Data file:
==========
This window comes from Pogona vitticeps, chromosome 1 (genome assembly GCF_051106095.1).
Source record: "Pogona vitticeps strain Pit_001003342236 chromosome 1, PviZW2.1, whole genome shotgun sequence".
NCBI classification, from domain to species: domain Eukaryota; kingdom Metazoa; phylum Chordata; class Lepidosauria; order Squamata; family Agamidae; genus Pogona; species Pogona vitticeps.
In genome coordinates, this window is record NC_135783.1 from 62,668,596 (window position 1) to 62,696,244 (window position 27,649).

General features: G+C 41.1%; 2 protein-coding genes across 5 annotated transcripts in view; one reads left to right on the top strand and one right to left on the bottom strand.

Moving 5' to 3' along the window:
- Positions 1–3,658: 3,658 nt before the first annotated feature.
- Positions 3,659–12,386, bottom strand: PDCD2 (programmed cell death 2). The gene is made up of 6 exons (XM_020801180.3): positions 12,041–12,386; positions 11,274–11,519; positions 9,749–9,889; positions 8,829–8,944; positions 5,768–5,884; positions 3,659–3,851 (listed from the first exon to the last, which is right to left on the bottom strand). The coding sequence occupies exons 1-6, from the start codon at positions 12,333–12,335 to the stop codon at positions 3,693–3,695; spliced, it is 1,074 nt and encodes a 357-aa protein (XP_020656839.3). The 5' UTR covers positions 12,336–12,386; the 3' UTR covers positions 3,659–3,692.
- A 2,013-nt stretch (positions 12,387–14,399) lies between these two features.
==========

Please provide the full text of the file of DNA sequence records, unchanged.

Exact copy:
This window comes from Pogona vitticeps, chromosome 1 (genome assembly GCF_051106095.1).
Source record: "Pogona vitticeps strain Pit_001003342236 chromosome 1, PviZW2.1, whole genome shotgun sequence".
NCBI classification, from domain to species: domain Eukaryota; kingdom Metazoa; phylum Chordata; class Lepidosauria; order Squamata; family Agamidae; genus Pogona; species Pogona vitticeps.
In genome coordinates, this window is record NC_135783.1 from 62,668,596 (window position 1) to 62,696,244 (window position 27,649).

General features: G+C 41.1%; 2 protein-coding genes across 5 annotated transcripts in view; one reads left to right on the top strand and one right to left on the bottom strand.

Moving 5' to 3' along the window:
- Positions 1–3,658: 3,658 nt before the first annotated feature.
- Positions 3,659–12,386, bottom strand: PDCD2 (programmed cell death 2). The gene is made up of 6 exons (XM_020801180.3): positions 12,041–12,386; positions 11,274–11,519; positions 9,749–9,889; positions 8,829–8,944; positions 5,768–5,884; positions 3,659–3,851 (listed from the first exon to the last, which is right to left on the bottom strand). The coding sequence occupies exons 1-6, from the start codon at positions 12,333–12,335 to the stop codon at positions 3,693–3,695; spliced, it is 1,074 nt and encodes a 357-aa protein (XP_020656839.3). The 5' UTR covers positions 12,336–12,386; the 3' UTR covers positions 3,659–3,692.
- A 2,013-nt stretch (positions 12,387–14,399) lies between these two features.